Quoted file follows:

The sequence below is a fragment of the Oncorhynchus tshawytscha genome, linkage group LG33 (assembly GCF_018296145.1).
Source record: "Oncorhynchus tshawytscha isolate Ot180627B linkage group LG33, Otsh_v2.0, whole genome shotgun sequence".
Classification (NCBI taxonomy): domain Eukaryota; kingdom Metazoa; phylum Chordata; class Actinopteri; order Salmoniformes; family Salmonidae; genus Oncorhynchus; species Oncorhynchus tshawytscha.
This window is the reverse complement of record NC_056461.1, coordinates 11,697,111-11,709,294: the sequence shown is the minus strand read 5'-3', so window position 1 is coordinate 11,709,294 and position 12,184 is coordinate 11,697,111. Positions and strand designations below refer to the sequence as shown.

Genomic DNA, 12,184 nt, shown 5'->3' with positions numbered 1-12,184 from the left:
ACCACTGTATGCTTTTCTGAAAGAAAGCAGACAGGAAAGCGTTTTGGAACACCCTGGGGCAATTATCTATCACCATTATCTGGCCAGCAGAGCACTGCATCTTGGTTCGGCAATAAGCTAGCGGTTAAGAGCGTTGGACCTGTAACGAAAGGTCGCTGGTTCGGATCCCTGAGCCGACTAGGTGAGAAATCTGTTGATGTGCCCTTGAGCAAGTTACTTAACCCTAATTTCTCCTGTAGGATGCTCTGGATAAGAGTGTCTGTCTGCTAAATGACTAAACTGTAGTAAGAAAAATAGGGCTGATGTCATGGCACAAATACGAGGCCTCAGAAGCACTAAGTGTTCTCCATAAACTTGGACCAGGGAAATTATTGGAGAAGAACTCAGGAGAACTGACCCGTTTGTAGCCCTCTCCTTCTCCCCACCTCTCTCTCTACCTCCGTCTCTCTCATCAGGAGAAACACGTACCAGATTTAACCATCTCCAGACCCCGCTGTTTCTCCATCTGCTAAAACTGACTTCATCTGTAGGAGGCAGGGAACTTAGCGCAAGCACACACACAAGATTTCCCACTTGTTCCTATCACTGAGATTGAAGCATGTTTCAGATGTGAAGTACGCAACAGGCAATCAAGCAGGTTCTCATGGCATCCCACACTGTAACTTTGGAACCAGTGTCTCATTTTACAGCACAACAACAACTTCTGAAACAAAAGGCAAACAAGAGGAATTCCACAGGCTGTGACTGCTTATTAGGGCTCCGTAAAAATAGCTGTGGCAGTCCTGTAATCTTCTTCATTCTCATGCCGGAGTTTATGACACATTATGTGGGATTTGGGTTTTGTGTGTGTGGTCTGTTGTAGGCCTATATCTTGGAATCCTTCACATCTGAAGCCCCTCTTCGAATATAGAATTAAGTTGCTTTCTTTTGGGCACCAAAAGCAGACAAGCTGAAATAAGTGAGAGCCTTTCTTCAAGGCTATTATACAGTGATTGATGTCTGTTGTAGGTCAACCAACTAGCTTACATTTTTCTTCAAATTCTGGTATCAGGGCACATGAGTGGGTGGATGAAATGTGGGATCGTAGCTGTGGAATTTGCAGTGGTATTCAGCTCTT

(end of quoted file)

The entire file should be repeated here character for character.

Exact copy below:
The sequence below is a fragment of the Oncorhynchus tshawytscha genome, linkage group LG33 (assembly GCF_018296145.1).
Source record: "Oncorhynchus tshawytscha isolate Ot180627B linkage group LG33, Otsh_v2.0, whole genome shotgun sequence".
Classification (NCBI taxonomy): domain Eukaryota; kingdom Metazoa; phylum Chordata; class Actinopteri; order Salmoniformes; family Salmonidae; genus Oncorhynchus; species Oncorhynchus tshawytscha.
This window is the reverse complement of record NC_056461.1, coordinates 11,697,111-11,709,294: the sequence shown is the minus strand read 5'-3', so window position 1 is coordinate 11,709,294 and position 12,184 is coordinate 11,697,111. Positions and strand designations below refer to the sequence as shown.

Genomic DNA, 12,184 nt, shown 5'->3' with positions numbered 1-12,184 from the left:
ACCACTGTATGCTTTTCTGAAAGAAAGCAGACAGGAAAGCGTTTTGGAACACCCTGGGGCAATTATCTATCACCATTATCTGGCCAGCAGAGCACTGCATCTTGGTTCGGCAATAAGCTAGCGGTTAAGAGCGTTGGACCTGTAACGAAAGGTCGCTGGTTCGGATCCCTGAGCCGACTAGGTGAGAAATCTGTTGATGTGCCCTTGAGCAAGTTACTTAACCCTAATTTCTCCTGTAGGATGCTCTGGATAAGAGTGTCTGTCTGCTAAATGACTAAACTGTAGTAAGAAAAATAGGGCTGATGTCATGGCACAAATACGAGGCCTCAGAAGCACTAAGTGTTCTCCATAAACTTGGACCAGGGAAATTATTGGAGAAGAACTCAGGAGAACTGACCCGTTTGTAGCCCTCTCCTTCTCCCCACCTCTCTCTCTACCTCCGTCTCTCTCATCAGGAGAAACACGTACCAGATTTAACCATCTCCAGACCCCGCTGTTTCTCCATCTGCTAAAACTGACTTCATCTGTAGGAGGCAGGGAACTTAGCGCAAGCACACACACAAGATTTCCCACTTGTTCCTATCACTGAGATTGAAGCATGTTTCAGATGTGAAGTACGCAACAGGCAATCAAGCAGGTTCTCATGGCATCCCACACTGTAACTTTGGAACCAGTGTCTCATTTTACAGCACAACAACAACTTCTGAAACAAAAGGCAAACAAGAGGAATTCCACAGGCTGTGACTGCTTATTAGGGCTCCGTAAAAATAGCTGTGGCAGTCCTGTAATCTTCTTCATTCTCATGCCGGAGTTTATGACACATTATGTGGGATTTGGGTTTTGTGTGTGTGGTCTGTTGTAGGCCTATATCTTGGAATCCTTCACATCTGAAGCCCCTCTTCGAATATAGAATTAAGTTGCTTTCTTTTGGGCACCAAAAGCAGACAAGCTGAAATAAGTGAGAGCCTTTCTTCAAGGCTATTATACAGTGATTGATGTCTGTTGTAGGTCAACCAACTAGCTTACATTTTTCTTCAAATTCTGGTATCAGGGCACATGAGTGGGTGGATGAAATGTGGGATCGTAGCTGTGGAATTTGCAGTGGTATTCAGCTCTT